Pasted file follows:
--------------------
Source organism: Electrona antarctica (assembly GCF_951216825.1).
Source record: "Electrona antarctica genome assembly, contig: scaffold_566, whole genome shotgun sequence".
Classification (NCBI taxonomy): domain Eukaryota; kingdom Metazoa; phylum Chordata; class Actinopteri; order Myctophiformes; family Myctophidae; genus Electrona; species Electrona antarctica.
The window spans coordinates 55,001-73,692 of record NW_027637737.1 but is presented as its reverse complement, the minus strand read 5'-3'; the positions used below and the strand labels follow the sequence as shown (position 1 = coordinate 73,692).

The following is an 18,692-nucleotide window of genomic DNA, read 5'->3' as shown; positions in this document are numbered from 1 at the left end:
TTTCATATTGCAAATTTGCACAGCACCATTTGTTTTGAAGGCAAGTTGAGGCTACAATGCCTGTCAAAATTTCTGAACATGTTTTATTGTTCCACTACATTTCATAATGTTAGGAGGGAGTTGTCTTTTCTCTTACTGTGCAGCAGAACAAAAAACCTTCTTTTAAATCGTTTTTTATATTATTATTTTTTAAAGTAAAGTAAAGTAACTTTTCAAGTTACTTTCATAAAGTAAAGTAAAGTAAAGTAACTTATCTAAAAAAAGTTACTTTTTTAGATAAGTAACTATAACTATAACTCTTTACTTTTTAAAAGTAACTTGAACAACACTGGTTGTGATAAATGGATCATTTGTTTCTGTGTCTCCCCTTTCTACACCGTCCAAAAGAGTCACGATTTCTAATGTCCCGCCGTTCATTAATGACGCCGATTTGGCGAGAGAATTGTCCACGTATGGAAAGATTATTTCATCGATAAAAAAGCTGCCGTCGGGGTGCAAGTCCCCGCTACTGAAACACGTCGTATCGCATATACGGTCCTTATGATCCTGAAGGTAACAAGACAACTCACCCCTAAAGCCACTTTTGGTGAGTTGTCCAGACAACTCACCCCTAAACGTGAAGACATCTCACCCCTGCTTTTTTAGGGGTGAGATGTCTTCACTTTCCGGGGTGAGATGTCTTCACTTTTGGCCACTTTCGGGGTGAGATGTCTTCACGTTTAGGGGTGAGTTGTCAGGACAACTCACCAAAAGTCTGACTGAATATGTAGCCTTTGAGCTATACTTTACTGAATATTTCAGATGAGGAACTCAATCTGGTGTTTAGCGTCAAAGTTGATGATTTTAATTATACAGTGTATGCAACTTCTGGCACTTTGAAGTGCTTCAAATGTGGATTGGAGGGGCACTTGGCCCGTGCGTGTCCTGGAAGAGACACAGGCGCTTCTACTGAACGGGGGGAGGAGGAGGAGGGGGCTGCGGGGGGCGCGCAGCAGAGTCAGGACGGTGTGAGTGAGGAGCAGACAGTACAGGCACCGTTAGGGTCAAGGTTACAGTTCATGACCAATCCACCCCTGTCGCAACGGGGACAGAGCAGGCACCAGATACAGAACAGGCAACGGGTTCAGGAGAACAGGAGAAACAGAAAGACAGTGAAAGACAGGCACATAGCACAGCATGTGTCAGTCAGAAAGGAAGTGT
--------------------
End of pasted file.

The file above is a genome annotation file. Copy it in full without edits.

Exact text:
Source organism: Electrona antarctica (assembly GCF_951216825.1).
Source record: "Electrona antarctica genome assembly, contig: scaffold_566, whole genome shotgun sequence".
Classification (NCBI taxonomy): domain Eukaryota; kingdom Metazoa; phylum Chordata; class Actinopteri; order Myctophiformes; family Myctophidae; genus Electrona; species Electrona antarctica.
The window spans coordinates 55,001-73,692 of record NW_027637737.1 but is presented as its reverse complement, the minus strand read 5'-3'; the positions used below and the strand labels follow the sequence as shown (position 1 = coordinate 73,692).

The following is an 18,692-nucleotide window of genomic DNA, read 5'->3' as shown; positions in this document are numbered from 1 at the left end:
TTTCATATTGCAAATTTGCACAGCACCATTTGTTTTGAAGGCAAGTTGAGGCTACAATGCCTGTCAAAATTTCTGAACATGTTTTATTGTTCCACTACATTTCATAATGTTAGGAGGGAGTTGTCTTTTCTCTTACTGTGCAGCAGAACAAAAAACCTTCTTTTAAATCGTTTTTTATATTATTATTTTTTAAAGTAAAGTAAAGTAACTTTTCAAGTTACTTTCATAAAGTAAAGTAAAGTAAAGTAACTTATCTAAAAAAAGTTACTTTTTTAGATAAGTAACTATAACTATAACTCTTTACTTTTTAAAAGTAACTTGAACAACACTGGTTGTGATAAATGGATCATTTGTTTCTGTGTCTCCCCTTTCTACACCGTCCAAAAGAGTCACGATTTCTAATGTCCCGCCGTTCATTAATGACGCCGATTTGGCGAGAGAATTGTCCACGTATGGAAAGATTATTTCATCGATAAAAAAGCTGCCGTCGGGGTGCAAGTCCCCGCTACTGAAACACGTCGTATCGCATATACGGTCCTTATGATCCTGAAGGTAACAAGACAACTCACCCCTAAAGCCACTTTTGGTGAGTTGTCCAGACAACTCACCCCTAAACGTGAAGACATCTCACCCCTGCTTTTTTAGGGGTGAGATGTCTTCACTTTCCGGGGTGAGATGTCTTCACTTTTGGCCACTTTCGGGGTGAGATGTCTTCACGTTTAGGGGTGAGTTGTCAGGACAACTCACCAAAAGTCTGACTGAATATGTAGCCTTTGAGCTATACTTTACTGAATATTTCAGATGAGGAACTCAATCTGGTGTTTAGCGTCAAAGTTGATGATTTTAATTATACAGTGTATGCAACTTCTGGCACTTTGAAGTGCTTCAAATGTGGATTGGAGGGGCACTTGGCCCGTGCGTGTCCTGGAAGAGACACAGGCGCTTCTACTGAACGGGGGGAGGAGGAGGAGGGGGCTGCGGGGGGCGCGCAGCAGAGTCAGGACGGTGTGAGTGAGGAGCAGACAGTACAGGCACCGTTAGGGTCAAGGTTACAGTTCATGACCAATCCACCCCTGTCGCAACGGGGACAGAGCAGGCACCAGATACAGAACAGGCAACGGGTTCAGGAGAACAGGAGAAACAGAAAGACAGTGAAAGACAGGCACATAGCACAGCATGTGTCAGTCAGAAAGGAAGTGT